Important Factors In Compliance With HIV Regimens Identified
Adherence to HIV medications is the greatest predictor of death. How well patients with HIV adhere to their regimens of highly active antiretroviral therapy (HAART) medication depends on a variety of factors, either positive or negative, many of which are common to patients around the world. In a systematic review of previously published studies researchers, Edward Mills and colleagues, looked at studies in both developed and developing country settings which had examined the factors that affect adherence to these regimens.
84 relevant studies were examined of which 37 used "qualitative" methods (focus groups, interviews, open-ended questioning) and 47 used "quantitative" methods (surveys). Only 12 of the studies had been carried out in the developing world.
Many barriers to adherence were common to both developed and developing settings, including fear of disclosure of HIV status, concomitant substance abuse, forgetfulness, suspicions of treatment, regimens that were too complicated, number of pills required, decreased quality of life, and work and family responsibilities. Factors unique to the studies conducted in the developing world included financial constraints and problems with traveling to get access to treatment.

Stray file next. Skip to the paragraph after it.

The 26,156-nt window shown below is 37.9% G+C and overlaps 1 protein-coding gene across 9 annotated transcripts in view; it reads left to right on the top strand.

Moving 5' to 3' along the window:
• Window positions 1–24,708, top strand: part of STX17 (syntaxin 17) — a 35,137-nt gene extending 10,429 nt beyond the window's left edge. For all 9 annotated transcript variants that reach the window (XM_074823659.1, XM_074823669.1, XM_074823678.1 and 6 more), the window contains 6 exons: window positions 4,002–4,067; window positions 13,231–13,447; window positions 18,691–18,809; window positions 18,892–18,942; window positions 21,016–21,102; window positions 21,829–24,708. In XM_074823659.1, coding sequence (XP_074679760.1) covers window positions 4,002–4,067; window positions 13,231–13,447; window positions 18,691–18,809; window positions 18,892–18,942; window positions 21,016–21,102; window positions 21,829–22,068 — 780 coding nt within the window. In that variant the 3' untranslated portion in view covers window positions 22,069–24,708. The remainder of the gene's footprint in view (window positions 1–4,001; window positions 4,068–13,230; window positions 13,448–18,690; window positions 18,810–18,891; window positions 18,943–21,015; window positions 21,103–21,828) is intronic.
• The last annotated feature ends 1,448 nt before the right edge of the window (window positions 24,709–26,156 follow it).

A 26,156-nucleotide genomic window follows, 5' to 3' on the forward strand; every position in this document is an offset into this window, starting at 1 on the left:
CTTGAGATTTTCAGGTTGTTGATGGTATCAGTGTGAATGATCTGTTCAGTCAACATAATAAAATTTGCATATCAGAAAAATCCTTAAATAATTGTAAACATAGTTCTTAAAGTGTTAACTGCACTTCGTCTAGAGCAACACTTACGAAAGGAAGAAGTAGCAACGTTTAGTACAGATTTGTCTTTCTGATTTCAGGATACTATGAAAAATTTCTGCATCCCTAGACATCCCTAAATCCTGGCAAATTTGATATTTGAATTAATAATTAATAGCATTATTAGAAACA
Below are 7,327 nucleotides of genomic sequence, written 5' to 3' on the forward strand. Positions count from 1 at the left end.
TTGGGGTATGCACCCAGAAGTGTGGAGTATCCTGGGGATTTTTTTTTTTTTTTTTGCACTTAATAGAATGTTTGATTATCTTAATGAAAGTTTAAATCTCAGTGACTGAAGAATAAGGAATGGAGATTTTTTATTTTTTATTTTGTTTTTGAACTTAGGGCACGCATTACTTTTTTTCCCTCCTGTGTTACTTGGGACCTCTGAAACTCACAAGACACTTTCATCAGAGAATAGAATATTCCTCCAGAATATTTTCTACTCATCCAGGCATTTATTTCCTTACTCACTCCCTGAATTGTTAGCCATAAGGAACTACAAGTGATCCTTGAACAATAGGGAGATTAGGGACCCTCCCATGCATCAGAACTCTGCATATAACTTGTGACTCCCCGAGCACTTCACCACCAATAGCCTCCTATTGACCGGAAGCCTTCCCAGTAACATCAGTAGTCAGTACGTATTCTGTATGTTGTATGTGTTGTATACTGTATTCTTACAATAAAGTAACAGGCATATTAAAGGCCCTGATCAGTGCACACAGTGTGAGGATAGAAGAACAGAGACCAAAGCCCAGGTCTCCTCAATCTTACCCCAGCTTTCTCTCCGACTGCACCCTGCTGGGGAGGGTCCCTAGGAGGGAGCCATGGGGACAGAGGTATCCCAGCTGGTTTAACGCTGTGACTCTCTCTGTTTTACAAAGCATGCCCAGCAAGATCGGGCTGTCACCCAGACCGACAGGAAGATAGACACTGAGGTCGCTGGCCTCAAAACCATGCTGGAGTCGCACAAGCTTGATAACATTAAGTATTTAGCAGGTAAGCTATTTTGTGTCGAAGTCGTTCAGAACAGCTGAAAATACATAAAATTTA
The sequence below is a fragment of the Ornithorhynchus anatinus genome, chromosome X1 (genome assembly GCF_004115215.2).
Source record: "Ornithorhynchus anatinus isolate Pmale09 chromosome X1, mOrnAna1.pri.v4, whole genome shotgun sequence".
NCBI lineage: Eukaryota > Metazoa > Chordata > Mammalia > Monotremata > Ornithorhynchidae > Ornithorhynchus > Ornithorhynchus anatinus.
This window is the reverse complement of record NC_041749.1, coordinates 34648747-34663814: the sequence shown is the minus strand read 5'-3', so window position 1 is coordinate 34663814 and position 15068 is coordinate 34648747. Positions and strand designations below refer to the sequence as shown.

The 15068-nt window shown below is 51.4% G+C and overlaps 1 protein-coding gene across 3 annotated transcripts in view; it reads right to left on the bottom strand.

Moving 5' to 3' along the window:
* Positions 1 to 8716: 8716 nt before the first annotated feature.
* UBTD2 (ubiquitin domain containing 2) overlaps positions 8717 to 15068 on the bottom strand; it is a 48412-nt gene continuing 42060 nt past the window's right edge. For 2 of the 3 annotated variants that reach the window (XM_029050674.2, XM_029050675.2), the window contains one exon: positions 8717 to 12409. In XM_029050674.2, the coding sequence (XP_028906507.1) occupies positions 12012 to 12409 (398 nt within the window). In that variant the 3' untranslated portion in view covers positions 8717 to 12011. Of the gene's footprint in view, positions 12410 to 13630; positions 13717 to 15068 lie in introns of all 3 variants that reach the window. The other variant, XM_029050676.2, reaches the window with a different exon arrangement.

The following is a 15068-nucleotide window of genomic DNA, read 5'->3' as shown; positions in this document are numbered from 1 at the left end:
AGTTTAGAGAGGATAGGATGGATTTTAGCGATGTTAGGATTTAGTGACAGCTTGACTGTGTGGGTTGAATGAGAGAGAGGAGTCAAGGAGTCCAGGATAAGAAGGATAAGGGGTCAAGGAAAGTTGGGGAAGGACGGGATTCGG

Important facilitators (factors that made adherence easier) reported by patients in developed nation settings included having a sense of self-worth, seeing positive effects of antiretroviral drugs, acceptance of HIV status, understanding of the need for strict adherence, making use of reminder tools, and having a simple regimen. No facilitators to adherence were discussed in any study in a developing nation setting.
The authors conclude that "clinicians should use this information to engage in open discussion with patients to promote adherence and identify barriers and facilitators within their own populations". However, they note that in developing country settings, "the reliability of medication access is an important adherence barrier that individuals have little opportunity to facilitate. Patient-level adherence can be determined only when a steady supply of medication exists."